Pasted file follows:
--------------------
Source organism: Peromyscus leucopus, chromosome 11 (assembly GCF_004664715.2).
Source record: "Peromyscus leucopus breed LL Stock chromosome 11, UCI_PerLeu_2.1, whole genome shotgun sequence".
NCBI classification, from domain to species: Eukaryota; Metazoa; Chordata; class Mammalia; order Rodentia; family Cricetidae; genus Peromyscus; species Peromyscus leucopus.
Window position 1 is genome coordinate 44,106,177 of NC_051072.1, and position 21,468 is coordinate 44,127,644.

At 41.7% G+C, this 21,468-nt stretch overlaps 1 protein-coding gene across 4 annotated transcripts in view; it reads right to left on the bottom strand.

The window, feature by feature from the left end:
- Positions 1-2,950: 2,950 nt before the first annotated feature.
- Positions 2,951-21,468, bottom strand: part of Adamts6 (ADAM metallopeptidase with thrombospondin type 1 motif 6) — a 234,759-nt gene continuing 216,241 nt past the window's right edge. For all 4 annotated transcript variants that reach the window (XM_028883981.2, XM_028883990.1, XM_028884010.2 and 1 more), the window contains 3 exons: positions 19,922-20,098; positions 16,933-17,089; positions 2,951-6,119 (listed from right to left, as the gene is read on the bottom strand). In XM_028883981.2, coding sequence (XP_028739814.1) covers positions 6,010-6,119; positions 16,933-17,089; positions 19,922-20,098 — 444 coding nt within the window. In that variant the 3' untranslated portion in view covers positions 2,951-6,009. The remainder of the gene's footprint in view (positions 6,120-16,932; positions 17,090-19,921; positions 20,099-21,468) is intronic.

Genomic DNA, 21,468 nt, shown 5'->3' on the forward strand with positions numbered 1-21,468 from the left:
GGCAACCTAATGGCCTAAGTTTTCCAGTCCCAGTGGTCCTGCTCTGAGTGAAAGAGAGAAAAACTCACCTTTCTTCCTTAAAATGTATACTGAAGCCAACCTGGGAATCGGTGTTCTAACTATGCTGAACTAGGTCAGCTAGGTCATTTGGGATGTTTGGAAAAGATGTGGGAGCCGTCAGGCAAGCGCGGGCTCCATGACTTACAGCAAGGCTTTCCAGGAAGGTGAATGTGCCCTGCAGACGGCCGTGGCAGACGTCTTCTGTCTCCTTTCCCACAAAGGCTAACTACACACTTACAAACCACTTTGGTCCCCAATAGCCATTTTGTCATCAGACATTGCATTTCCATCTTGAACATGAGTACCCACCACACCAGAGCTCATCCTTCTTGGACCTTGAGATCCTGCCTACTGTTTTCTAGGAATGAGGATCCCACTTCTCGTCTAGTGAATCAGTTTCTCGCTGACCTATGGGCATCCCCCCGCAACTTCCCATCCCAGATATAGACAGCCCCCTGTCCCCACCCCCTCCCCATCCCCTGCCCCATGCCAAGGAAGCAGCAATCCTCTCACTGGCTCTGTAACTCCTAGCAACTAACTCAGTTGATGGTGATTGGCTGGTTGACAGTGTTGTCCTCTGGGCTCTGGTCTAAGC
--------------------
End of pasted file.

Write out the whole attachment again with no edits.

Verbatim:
Source organism: Peromyscus leucopus, chromosome 11 (assembly GCF_004664715.2).
Source record: "Peromyscus leucopus breed LL Stock chromosome 11, UCI_PerLeu_2.1, whole genome shotgun sequence".
NCBI classification, from domain to species: Eukaryota; Metazoa; Chordata; class Mammalia; order Rodentia; family Cricetidae; genus Peromyscus; species Peromyscus leucopus.
Window position 1 is genome coordinate 44,106,177 of NC_051072.1, and position 21,468 is coordinate 44,127,644.

At 41.7% G+C, this 21,468-nt stretch overlaps 1 protein-coding gene across 4 annotated transcripts in view; it reads right to left on the bottom strand.

The window, feature by feature from the left end:
- Positions 1-2,950: 2,950 nt before the first annotated feature.
- Positions 2,951-21,468, bottom strand: part of Adamts6 (ADAM metallopeptidase with thrombospondin type 1 motif 6) — a 234,759-nt gene continuing 216,241 nt past the window's right edge. For all 4 annotated transcript variants that reach the window (XM_028883981.2, XM_028883990.1, XM_028884010.2 and 1 more), the window contains 3 exons: positions 19,922-20,098; positions 16,933-17,089; positions 2,951-6,119 (listed from right to left, as the gene is read on the bottom strand). In XM_028883981.2, coding sequence (XP_028739814.1) covers positions 6,010-6,119; positions 16,933-17,089; positions 19,922-20,098 — 444 coding nt within the window. In that variant the 3' untranslated portion in view covers positions 2,951-6,009. The remainder of the gene's footprint in view (positions 6,120-16,932; positions 17,090-19,921; positions 20,099-21,468) is intronic.

Genomic DNA, 21,468 nt, shown 5'->3' on the forward strand with positions numbered 1-21,468 from the left:
GGCAACCTAATGGCCTAAGTTTTCCAGTCCCAGTGGTCCTGCTCTGAGTGAAAGAGAGAAAAACTCACCTTTCTTCCTTAAAATGTATACTGAAGCCAACCTGGGAATCGGTGTTCTAACTATGCTGAACTAGGTCAGCTAGGTCATTTGGGATGTTTGGAAAAGATGTGGGAGCCGTCAGGCAAGCGCGGGCTCCATGACTTACAGCAAGGCTTTCCAGGAAGGTGAATGTGCCCTGCAGACGGCCGTGGCAGACGTCTTCTGTCTCCTTTCCCACAAAGGCTAACTACACACTTACAAACCACTTTGGTCCCCAATAGCCATTTTGTCATCAGACATTGCATTTCCATCTTGAACATGAGTACCCACCACACCAGAGCTCATCCTTCTTGGACCTTGAGATCCTGCCTACTGTTTTCTAGGAATGAGGATCCCACTTCTCGTCTAGTGAATCAGTTTCTCGCTGACCTATGGGCATCCCCCCGCAACTTCCCATCCCAGATATAGACAGCCCCCTGTCCCCACCCCCTCCCCATCCCCTGCCCCATGCCAAGGAAGCAGCAATCCTCTCACTGGCTCTGTAACTCCTAGCAACTAACTCAGTTGATGGTGATTGGCTGGTTGACAGTGTTGTCCTCTGGGCTCTGGTCTAAGC